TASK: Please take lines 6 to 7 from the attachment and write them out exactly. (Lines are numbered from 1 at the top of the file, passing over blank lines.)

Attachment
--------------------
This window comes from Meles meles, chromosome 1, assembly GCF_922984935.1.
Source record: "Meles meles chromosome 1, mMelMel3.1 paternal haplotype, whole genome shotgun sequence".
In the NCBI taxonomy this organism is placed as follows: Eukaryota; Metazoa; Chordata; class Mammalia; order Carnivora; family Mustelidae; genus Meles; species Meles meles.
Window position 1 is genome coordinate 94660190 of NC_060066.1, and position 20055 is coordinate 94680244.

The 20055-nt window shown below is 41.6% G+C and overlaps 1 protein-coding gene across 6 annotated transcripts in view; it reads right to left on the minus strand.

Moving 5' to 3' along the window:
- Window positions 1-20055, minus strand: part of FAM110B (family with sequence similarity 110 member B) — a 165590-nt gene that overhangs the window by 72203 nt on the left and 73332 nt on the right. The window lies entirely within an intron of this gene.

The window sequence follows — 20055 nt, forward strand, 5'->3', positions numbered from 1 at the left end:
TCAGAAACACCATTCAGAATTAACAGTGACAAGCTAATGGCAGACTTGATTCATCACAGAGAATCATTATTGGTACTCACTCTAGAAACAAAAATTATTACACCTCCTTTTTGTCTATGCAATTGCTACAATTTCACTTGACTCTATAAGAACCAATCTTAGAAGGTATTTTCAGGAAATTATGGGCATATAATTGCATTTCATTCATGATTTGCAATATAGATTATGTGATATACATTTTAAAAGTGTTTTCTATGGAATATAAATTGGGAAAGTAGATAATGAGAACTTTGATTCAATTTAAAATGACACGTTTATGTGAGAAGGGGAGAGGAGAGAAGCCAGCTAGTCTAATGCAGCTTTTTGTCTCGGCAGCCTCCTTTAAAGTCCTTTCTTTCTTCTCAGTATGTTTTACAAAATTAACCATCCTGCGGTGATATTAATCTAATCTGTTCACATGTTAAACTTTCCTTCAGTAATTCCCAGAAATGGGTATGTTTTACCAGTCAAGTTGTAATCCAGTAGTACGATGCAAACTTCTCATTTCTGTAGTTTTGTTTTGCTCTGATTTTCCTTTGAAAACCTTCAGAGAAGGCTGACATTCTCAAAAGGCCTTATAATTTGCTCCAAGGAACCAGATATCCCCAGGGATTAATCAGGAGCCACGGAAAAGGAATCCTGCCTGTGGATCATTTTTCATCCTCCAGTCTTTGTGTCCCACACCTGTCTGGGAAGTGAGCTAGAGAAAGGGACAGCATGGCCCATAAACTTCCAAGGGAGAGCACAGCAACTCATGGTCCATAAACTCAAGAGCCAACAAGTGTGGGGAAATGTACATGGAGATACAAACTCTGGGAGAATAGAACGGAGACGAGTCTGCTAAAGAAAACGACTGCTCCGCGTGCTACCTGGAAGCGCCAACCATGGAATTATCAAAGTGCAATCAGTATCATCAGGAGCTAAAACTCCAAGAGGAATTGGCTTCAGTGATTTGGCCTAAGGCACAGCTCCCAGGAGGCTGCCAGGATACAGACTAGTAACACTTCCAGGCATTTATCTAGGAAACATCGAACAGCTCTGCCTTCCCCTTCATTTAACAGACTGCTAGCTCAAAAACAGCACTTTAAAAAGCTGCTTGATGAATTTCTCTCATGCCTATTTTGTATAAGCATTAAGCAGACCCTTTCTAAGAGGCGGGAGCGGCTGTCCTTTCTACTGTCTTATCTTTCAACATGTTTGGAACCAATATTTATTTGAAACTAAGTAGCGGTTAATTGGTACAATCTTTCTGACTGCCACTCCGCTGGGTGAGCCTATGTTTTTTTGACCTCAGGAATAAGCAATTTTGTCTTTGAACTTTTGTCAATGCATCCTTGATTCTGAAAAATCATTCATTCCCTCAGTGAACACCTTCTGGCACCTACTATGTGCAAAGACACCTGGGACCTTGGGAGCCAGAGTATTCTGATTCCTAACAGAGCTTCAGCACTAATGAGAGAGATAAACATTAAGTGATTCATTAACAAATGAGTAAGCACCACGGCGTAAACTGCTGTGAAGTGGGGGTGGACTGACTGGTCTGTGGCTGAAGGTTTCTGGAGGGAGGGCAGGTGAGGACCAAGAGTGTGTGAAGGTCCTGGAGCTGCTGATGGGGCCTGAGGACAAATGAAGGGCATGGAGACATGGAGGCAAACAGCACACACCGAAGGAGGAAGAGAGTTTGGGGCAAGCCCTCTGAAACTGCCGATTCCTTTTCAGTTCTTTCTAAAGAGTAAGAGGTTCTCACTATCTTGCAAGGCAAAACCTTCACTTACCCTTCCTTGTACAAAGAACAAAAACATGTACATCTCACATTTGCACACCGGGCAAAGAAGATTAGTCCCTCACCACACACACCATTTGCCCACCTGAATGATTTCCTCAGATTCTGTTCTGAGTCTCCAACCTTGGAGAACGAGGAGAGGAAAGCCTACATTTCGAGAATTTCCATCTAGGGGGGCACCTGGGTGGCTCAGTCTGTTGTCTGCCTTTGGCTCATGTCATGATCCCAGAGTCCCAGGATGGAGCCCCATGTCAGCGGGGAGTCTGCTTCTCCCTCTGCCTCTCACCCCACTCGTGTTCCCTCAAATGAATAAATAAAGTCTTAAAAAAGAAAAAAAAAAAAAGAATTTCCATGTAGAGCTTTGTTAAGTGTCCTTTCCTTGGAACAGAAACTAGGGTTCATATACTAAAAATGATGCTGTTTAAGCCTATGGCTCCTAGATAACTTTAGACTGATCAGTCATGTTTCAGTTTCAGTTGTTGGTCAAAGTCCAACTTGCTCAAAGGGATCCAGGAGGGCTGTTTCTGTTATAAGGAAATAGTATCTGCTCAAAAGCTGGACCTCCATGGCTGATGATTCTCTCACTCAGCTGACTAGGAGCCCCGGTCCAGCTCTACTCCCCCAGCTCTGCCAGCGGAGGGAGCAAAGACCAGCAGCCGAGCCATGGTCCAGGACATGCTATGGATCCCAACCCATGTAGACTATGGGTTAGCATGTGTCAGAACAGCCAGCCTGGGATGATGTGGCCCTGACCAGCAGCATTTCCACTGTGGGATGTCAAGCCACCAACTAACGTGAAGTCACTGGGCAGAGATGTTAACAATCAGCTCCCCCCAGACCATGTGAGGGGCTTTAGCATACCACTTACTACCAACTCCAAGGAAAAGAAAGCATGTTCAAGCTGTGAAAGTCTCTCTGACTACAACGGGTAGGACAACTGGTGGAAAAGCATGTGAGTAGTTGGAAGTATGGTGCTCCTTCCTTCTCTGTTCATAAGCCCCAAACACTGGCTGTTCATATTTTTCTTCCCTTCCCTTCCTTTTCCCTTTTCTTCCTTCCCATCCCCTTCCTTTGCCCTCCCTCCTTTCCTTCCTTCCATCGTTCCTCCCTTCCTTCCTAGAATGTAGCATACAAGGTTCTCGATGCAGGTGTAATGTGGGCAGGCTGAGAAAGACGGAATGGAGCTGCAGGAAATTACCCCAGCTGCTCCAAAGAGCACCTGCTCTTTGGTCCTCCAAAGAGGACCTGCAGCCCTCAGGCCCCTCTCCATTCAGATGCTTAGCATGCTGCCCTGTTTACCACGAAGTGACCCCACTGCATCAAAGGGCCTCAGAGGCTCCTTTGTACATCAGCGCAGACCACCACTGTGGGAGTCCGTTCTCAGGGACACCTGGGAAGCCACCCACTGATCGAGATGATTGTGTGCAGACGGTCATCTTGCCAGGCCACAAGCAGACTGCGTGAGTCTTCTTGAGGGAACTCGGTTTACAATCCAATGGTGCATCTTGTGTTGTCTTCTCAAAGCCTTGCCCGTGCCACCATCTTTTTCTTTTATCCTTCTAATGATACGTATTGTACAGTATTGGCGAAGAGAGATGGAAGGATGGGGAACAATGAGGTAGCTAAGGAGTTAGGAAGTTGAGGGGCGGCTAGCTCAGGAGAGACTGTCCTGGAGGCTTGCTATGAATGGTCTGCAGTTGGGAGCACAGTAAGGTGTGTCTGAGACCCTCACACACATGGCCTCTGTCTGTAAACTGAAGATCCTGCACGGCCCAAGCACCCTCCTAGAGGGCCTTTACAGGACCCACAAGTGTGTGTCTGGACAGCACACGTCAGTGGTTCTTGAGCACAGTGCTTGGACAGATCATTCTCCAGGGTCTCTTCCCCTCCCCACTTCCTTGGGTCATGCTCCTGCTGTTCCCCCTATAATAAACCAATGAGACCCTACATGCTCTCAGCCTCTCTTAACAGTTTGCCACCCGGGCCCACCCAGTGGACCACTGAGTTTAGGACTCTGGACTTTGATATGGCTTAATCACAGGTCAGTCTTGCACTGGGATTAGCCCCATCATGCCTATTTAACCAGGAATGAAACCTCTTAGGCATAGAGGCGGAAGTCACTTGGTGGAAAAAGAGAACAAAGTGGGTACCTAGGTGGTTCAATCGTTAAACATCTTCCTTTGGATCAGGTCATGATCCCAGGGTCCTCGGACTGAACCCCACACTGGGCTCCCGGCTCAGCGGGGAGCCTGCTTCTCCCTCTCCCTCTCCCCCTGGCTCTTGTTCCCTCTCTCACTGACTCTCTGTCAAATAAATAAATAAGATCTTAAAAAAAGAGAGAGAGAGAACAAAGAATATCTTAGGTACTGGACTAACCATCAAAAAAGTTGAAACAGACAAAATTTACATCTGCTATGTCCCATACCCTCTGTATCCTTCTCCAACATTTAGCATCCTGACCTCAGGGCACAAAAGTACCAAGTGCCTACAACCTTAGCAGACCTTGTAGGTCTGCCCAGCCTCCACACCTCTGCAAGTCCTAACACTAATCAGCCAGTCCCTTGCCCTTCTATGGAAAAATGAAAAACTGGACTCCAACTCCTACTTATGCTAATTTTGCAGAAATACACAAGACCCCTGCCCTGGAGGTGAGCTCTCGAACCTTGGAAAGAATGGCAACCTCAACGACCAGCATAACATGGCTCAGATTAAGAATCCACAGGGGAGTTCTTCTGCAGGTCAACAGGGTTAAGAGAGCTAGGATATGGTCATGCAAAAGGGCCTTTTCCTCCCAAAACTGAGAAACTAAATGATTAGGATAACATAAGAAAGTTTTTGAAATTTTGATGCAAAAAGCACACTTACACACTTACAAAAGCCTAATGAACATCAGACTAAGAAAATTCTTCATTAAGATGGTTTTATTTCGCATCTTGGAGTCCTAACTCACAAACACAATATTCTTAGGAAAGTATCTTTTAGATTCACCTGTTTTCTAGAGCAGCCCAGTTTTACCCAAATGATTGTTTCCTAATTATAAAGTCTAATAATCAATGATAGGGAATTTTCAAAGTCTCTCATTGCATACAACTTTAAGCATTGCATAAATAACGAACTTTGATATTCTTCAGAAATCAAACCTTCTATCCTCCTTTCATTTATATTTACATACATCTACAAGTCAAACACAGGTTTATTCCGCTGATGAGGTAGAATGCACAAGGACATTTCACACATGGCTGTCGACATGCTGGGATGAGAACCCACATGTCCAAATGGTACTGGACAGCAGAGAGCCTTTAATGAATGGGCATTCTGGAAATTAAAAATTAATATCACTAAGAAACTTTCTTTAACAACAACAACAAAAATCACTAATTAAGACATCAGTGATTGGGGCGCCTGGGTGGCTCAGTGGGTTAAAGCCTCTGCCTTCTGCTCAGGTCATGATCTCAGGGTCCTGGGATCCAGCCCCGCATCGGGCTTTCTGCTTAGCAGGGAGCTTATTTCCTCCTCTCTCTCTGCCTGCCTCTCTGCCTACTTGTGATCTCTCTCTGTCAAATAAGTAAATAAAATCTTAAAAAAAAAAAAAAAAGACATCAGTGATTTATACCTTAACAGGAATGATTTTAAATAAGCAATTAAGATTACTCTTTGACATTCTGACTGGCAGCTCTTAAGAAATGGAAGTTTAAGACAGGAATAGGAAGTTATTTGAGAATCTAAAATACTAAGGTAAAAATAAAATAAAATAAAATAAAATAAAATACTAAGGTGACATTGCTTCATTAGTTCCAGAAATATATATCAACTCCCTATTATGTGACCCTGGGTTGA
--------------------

Moving 5' to 3' along the window:
- Window positions 1-20055, minus strand: part of FAM110B (family with sequence similarity 110 member B) — a 165590-nt gene that overhangs the window by 72203 nt on the left and 73332 nt on the right. The window lies entirely within an intron of this gene.